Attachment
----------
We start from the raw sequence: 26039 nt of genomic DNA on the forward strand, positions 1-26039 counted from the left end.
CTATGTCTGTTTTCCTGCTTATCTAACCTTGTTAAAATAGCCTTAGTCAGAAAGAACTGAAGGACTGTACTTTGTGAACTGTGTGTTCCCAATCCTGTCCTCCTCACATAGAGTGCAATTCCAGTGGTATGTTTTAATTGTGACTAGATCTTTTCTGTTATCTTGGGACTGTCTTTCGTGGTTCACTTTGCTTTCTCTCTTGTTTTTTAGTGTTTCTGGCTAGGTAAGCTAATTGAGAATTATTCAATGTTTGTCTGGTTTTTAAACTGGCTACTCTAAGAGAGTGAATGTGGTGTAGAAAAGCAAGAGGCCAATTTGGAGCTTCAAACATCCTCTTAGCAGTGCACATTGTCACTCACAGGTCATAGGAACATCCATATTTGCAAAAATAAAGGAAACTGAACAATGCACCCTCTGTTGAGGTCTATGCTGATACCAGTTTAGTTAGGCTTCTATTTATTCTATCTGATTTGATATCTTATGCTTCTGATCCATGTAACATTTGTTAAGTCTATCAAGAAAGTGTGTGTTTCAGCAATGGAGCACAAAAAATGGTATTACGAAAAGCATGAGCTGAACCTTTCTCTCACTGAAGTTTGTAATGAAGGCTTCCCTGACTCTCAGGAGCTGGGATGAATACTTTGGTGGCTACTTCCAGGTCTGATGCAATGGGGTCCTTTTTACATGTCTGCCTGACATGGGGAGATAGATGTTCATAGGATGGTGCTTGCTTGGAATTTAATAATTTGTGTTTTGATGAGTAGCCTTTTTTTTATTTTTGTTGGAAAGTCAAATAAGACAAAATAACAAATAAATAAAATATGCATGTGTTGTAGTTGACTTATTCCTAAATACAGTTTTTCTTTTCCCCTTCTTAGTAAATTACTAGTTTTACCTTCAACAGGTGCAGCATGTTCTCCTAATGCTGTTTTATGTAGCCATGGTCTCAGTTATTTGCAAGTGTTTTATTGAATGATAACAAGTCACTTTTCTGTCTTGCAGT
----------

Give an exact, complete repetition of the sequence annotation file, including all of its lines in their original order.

We start from the raw sequence: 26039 nt of genomic DNA on the forward strand, positions 1-26039 counted from the left end.
CTATGTCTGTTTTCCTGCTTATCTAACCTTGTTAAAATAGCCTTAGTCAGAAAGAACTGAAGGACTGTACTTTGTGAACTGTGTGTTCCCAATCCTGTCCTCCTCACATAGAGTGCAATTCCAGTGGTATGTTTTAATTGTGACTAGATCTTTTCTGTTATCTTGGGACTGTCTTTCGTGGTTCACTTTGCTTTCTCTCTTGTTTTTTAGTGTTTCTGGCTAGGTAAGCTAATTGAGAATTATTCAATGTTTGTCTGGTTTTTAAACTGGCTACTCTAAGAGAGTGAATGTGGTGTAGAAAAGCAAGAGGCCAATTTGGAGCTTCAAACATCCTCTTAGCAGTGCACATTGTCACTCACAGGTCATAGGAACATCCATATTTGCAAAAATAAAGGAAACTGAACAATGCACCCTCTGTTGAGGTCTATGCTGATACCAGTTTAGTTAGGCTTCTATTTATTCTATCTGATTTGATATCTTATGCTTCTGATCCATGTAACATTTGTTAAGTCTATCAAGAAAGTGTGTGTTTCAGCAATGGAGCACAAAAAATGGTATTACGAAAAGCATGAGCTGAACCTTTCTCTCACTGAAGTTTGTAATGAAGGCTTCCCTGACTCTCAGGAGCTGGGATGAATACTTTGGTGGCTACTTCCAGGTCTGATGCAATGGGGTCCTTTTTACATGTCTGCCTGACATGGGGAGATAGATGTTCATAGGATGGTGCTTGCTTGGAATTTAATAATTTGTGTTTTGATGAGTAGCCTTTTTTTTATTTTTGTTGGAAAGTCAAATAAGACAAAATAACAAATAAATAAAATATGCATGTGTTGTAGTTGACTTATTCCTAAATACAGTTTTTCTTTTCCCCTTCTTAGTAAATTACTAGTTTTACCTTCAACAGGTGCAGCATGTTCTCCTAATGCTGTTTTATGTAGCCATGGTCTCAGTTATTTGCAAGTGTTTTATTGAATGATAACAAGTCACTTTTCTGTCTTGCAGT